Takuan Soho wrote about mushin in three letters to Yagyu Munenori, head of the Yagyu Shinkage school of swordsmanship. (King 1993, 167) A passage reads as follows:
“Mugaku meant that in wielding the sword, in the infinitesimal time it takes lightning to strike, there is neither mind nor thought. For the striking, there is no mind. For myself, who is about to be struck, there is no mind. The attacker is emptiness. His sword is emptiness. I, who am about to be struck, am emptiness. … Completely forget about the mind and you will do all things well.” (37)
To understand this is to understand the heart of Zen. Some might call this having a satori (realization of a profound truth). Zen, having in its nature a focus on the non-rational mind, is difficult to explain by merely defining theses. The best way to understand Zen thought is by illustration. One of the best illustrations of how one might benefit from Zen training comes from Suzuki’s Zen and Japanese Culture:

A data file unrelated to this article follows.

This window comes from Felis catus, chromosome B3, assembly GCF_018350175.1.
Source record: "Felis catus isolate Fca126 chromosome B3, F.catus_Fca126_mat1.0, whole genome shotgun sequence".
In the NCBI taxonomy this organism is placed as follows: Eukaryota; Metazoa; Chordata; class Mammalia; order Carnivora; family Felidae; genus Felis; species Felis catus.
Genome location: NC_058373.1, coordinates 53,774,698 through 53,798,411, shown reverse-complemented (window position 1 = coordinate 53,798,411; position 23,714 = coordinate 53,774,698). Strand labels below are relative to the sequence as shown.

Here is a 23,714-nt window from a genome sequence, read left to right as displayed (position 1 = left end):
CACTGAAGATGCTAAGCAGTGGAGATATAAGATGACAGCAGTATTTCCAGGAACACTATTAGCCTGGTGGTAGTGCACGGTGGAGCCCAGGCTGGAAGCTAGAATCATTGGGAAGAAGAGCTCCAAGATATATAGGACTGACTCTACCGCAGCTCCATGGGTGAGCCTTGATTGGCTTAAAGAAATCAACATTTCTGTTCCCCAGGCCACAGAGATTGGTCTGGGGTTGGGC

“He who deliberates and moves his brush intent on making a picture, misses to a still greater extent the art of painting. Draw bamboo for 10 years, become a bamboo, then forget all about bamboo when you are drawing. In possession of an infallible technique, the individual places himself at the mercy of inspiration.
“To become a bamboo and to forget that you are one with it while drawing it — this is the Zen of the bamboo, this is the moving with the rhythmic movement of the spirit which resides in the bamboo as well as in the artist himself. What is now required of him is to have a firm hold on the spirit and yet not to be conscious of the fact.” (31)
This passage entails the entire essence of Zen and the martial arts. Through zazen, or seated meditation, one comes to know mushin. With the prerequisite of swordsmanship training, the practitioner then must forget that he has this library of knowledge and act instinctually through the fine filter of his “forgotten” techniques. “Forgetting learning, relinquishing mind, harmonizing without any self-conscious knowledge thereof, is the ultimate consummation of the way.” (Munenori 1993, 69)
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If a cup containing water is knocked over, the water splashes out in random directions without conscious thought. This is similar to the natural instincts one has in a deadly situation. For the water, the cup being knocked over is the threat, and where the water splashes is the reaction.